2 August 2019

Will painted chevrons prevent the Tuggeranong Parkway car trap?

| Ian Bushnell
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Chevron inverted Vs

Inverted Vs are being trialled on the Tuggeranong Parkway, but how effective would they be in preventing collisions? Photos: Region Media.

A notorious section of the Tuggeranong Parkway has been selected for a trial of new road markings designed to prevent tailgating and rear end collisions.

Chevrons, or inverted Vs, have been painted on the northbound lanes of the Parkway between the Cotter Road and Lady Denman Drive ramps, a stretch of road that continues to be plagued by peak hour accidents that can turn it into a car park.

The ACT Government says that in good driving conditions, motorists are advised to keep at least two chevrons apart. If conditions are poor, or the motorist is towing or driving a heavy vehicle, an even greater distance between the vehicle in front is recommended.

The chevrons have also been placed on a southbound stretch of the Parkway between Hindmarsh Drive and Sulwood Drive in Kambah.

In good driving conditions, keep at least two chevrons apart. In poorer conditions, keep an even greater distance between the vehicle in front.

The Government says that in 2017 there were 7716 crashes in the ACT, with 3363 or 44 per cent being rear end collisions, resulting in one death and 97 injuries.

Roads ACT said in June that in the last five years there had been 239 reported crashes on the Tuggeranong Parkway adjacent to the Arboretum, while in the same period there have been 46 reported crashes at the on/off-ramps joining the Cotter Road and the Tuggeranong Parkway.

It said that in 2019 there had been 21 reported crashes at these two sites, 20 adjacent to the Arboretum and one at the Cotter Road, although there is a two-month lead-time for crash data to be cleared and entered into the database.

The Government says an evaluation of the effectiveness of the chevron trial is anticipated to see a reduction in rear-end crashes in the treated sections of road, and may see it extended to other hot spots.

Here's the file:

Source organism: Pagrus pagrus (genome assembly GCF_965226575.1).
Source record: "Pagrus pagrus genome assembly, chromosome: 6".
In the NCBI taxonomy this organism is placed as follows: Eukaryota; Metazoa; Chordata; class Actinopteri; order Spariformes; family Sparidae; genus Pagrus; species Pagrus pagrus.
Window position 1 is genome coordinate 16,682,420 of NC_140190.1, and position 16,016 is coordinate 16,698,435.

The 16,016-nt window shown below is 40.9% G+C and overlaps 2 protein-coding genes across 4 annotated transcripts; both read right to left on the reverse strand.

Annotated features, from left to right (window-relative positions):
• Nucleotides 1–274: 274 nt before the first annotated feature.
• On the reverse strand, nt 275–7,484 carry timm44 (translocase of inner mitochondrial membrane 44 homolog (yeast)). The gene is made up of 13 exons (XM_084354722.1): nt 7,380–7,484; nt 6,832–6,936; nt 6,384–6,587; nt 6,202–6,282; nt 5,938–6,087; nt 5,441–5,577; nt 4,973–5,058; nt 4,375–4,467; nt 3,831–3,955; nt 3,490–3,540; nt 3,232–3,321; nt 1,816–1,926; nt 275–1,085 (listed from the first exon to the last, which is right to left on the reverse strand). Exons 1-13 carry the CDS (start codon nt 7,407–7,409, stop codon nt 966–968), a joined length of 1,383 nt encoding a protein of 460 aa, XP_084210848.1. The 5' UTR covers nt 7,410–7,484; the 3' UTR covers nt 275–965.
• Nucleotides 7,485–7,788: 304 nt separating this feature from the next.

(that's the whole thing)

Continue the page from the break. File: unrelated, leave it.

Minister for Road Safety Shane Rattenbury said too many Canberrans habitually tailgate, despite the risks of a serious collision on our roads.

“Sadly, we’re practically notorious for it,” he said. “The reality is – tailgating causes accidents, and not all of them minor. Putting some distance between you and the car in front can make all the difference when it comes to making our roads safer.”

But whether the chevrons work will depend on Canberra drivers using them, and while some might leave enough space, that may only invite others to cut in front from adjacent lanes.

They might help the merging issues at ramps or near the Arboretum, but if a pile-up occurs there is still next to nowhere to move vehicles.

Solutions to these problems may be expensive design or engineering ones. A bit of paint on the road is a cheaper option and worth trying but it will depend on changing ingrained driver behaviour.

The trial is part of the ACT Road Safety Action Plan 2016–2020.

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wildturkeycanoe5:37 pm 14 Aug 19

Biggest problem is as people slow down to create the required gap, the flow on effect makes traffic behind slow down. Eventually there is a standstill some kilometres before the chevrons. It creates chaos, it doesn’t prevent it.

These are not new. They are on the roads in other parts of Australia.

Capital Retro1:57 pm 05 Aug 19

They are as useless as a rainbow at a roundabout.

If you want to reduce accidents, start fining people who probably shouldn’t be allowed to have drivers licenses to begin with. The ones that are doing 20 below the limit. The ones that try to merge onto the parkway while doing 70 or less, or even coming to a stop in the on-ramp… Those are the people causing the accidents.

Maintaining the spacing is enough of an ask but it falls over when drivers reduce speed entering the 90 zone. Traffic then banks up bumper to bumper.

Peter Tilbrook6:40 pm 03 Aug 19

You will do the right thing but just like now someone will squeeze into the gap…

greensareliars11:25 am 03 Aug 19

The top photo shows that no-one is going to leave the recommended “2 chevron gap” when the traffic is heavy. A good number of drivers in the picture aren’t even leaving half the recommended gap.

I guess they deserve marks for trying to solve the seemingly intractable problem, but with the latest version of the ACT Road Rules Manual recommending a 3 second gap, and a chevron representing 1 second @100 km/h the decision makes have already created confusion among users of this bit of road. Hopefully, they can resolve this confusion with the next iteration.

I imagine the existence of the chevrons would enable to police to mount a fairly effective tailgating infringement issuing campaign and boost their tally against quota.

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